Puree strawberries in a blender, using a little water if needed to thin. You should have 2 cups of strawberry puree that is the consistency of heavy cream or slightly thicker. Pour 1 1/2 cups of the puree into a medium pot. Add 3 tablespoons of sugar, salt and lemon juice and stir. Bring to a simmer on medium heat. It should taste delicious at this point, full of strawberry flavor and just sweet enough to be pleasing to the palate. Adjust as needed.
Pour the remaining 1/2 cup puree into a wide bowl and sprinkle the gelatin over the top and don’t stir. The gelatin should mostly dissolve into the liquid but don’t worry if some still remains on the top. The back of the Knox package suggests 1 minute.
Once the strawberry mixture is at a simmer, take it off the heat and whisk gelatin mixture before adding it to the hot strawberry puree. Whisk to incorporate the gelatin mixture. There may be some lumps at this point but keep whisking and watch as it thickens. Whisk for 3-5 minutes. Strain to remove any remaining lumps. Pour into 4 – 4 ounce ramekins and cover tightly with plastic wrap and refrigerate. These will firm up in an hour or two but can be stored for 3-4 days before serving if desired.
To serve: Combine all the whipping cream ingredients in a medium bowl and whip to firm peaks. Spoon over strawberry jello and serve.
The other day I bought a baking mix (gasp!) and the side of the box said “Don’t just say it bake it” and then gave examples. If you want to say “We’re so proud of you!” make snickerdoodle cookies. If you want to say “Thank you for all you do!” make a hummingbird cake. Lastly, if you want to say “I love you!” a cherry dump cake would be in order. At first I was a little horrified. Is this what I do? Do I bake for my family instead of saying the words that my heart feels?
Communication can get trickier as the boys get older. It can be hard to know what to say or when to say it. It feels like the majority of what I say in the course of the day is either correcting behavior or giving instructions. I want to be sure that words of support and praise are said in between the “please put your clothes away” interactions that happen so often. As I was putting my little one to bed last night, I said “I love you” and he said “I know”. Whew.
As we head into the holiday season, food and gifts all get rolled into one massive expression of gratitude and love. This year I want to be sure to use the words that go along with the baking. I appreciate you. You mean so much to me. I love you. Baking really is an act of love and a tangible way to show that you are thinking about a person. There is a reason most recipes make enough for a crowd – muffins and cookies are meant to be shared.
I thought these orange chia seed muffins would be perfect for this week. Muffins are such a great go-to for breakfast, lunch boxes and after school snacks.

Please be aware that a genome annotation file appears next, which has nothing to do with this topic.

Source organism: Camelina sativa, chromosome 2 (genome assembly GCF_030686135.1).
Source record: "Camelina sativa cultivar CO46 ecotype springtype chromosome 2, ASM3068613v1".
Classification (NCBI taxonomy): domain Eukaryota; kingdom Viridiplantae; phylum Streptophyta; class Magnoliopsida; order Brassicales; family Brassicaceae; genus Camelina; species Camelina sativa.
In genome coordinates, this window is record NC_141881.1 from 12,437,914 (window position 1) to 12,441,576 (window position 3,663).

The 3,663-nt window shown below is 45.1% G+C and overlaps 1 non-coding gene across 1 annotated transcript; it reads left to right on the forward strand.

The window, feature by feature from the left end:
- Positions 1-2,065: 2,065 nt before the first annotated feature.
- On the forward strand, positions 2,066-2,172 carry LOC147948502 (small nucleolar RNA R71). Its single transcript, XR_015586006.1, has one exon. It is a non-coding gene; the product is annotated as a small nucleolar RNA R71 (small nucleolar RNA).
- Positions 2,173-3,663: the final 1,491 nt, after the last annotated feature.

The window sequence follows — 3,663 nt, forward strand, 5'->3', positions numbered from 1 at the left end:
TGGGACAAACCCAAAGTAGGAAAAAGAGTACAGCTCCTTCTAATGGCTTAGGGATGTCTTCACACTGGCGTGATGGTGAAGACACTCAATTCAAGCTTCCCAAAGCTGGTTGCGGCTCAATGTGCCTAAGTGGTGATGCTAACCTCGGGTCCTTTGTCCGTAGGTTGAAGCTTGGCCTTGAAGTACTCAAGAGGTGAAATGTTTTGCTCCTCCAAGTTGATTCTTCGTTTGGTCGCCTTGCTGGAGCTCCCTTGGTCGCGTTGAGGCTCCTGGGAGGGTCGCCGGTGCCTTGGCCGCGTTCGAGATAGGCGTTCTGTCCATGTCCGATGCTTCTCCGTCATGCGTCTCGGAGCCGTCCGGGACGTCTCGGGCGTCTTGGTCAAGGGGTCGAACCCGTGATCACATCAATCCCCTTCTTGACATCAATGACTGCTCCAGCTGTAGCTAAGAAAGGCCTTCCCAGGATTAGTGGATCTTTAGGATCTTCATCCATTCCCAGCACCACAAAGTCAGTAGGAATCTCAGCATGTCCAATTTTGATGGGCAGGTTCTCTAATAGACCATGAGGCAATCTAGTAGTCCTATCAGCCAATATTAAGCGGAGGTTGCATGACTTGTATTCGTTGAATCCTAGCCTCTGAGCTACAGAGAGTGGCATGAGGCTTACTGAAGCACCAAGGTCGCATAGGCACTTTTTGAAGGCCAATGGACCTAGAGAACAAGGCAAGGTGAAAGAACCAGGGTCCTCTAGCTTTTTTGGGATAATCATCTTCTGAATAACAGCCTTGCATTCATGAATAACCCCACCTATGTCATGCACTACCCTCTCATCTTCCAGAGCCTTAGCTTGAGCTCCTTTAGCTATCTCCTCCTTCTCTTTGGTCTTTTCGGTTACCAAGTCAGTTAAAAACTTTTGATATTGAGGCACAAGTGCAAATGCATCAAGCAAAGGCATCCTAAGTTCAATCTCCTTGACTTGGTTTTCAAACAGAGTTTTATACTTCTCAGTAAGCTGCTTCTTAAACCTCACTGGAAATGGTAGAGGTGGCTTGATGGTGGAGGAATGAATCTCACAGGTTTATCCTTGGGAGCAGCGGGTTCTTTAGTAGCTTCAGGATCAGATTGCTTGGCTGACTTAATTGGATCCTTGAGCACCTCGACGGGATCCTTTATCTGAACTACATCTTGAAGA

Now go put away your clothes.
Orange Chia Seed Muffins
Adapted from Joy the Baker, this muffin tastes quite decadent and straddles the line between muffin and cupcake. The top is nice and crisp with a balanced orange flavor. The chia seeds are slightly nutty and give some textural interest to the muffin. I have a feeling it would be a welcome addition to any breakfast table.
2 cups all purpose flour
2/3 cup sugar
3 tablespoons chia seeds
2 teaspoons baking powder
1/4 teaspoon baking soda
1/2 teaspoon ground ginger
1/4 teaspoon fine sea salt
Zest of one orange (about 1 tablespoon)
3/4 cup sour cream (I use full fat)
8 tablespoons (1 stick) butter, melted and cooled
1 teaspoon vanilla extract
Juice of 1/2 orange (about 2 tablesoons)
Granulated sugar for topping if desired
1 cup powdered sugar
1/4 + 1/8 teaspoon ground ginger
1/4 teaspoon fine sea salt
2 tablespoons orange juice, plus more if needed
Pre heat oven to 400 degrees. Line a muffin tin with baking cups or spray with cooking spray. Whisk flour, sugar, chia seeds, baking powder, baking soda, ginger, salt and orange zest in a large bowl. Set aside. Combine sour cream, butter, eggs, vanilla extract and orange juice in a small bowl. Pour the wet ingredients into the dry and mix with a spatula until flour mixture is just incorporated. Spoon into prepared tin and sprinkle with granulated sugar if desired. Bake for 18-20 minutes. The muffins will be golden brown and a toothpick inserted in the center will come out clean. Let cool in the muffin tin until cool enough to touch and then transfer to a cooling rack.
Mix glaze ingredients in a small bowl until smooth. Add an extra squeeze or two of juice if the glaze is too thick to dip muffins in to coat. I like my glaze thick enough that it doesn’t drip down the sides of the muffin but thin enough to not need a spoon to spread it. Add a tablespoon of powdered sugar if the glaze is too drippy. Dip muffins in glaze and serve. The glaze will harden as it dries. Muffins are best the same day they are made but you can put a little life in them the next day by warming them in 350 degree oven for a couple minutes. Enjoy!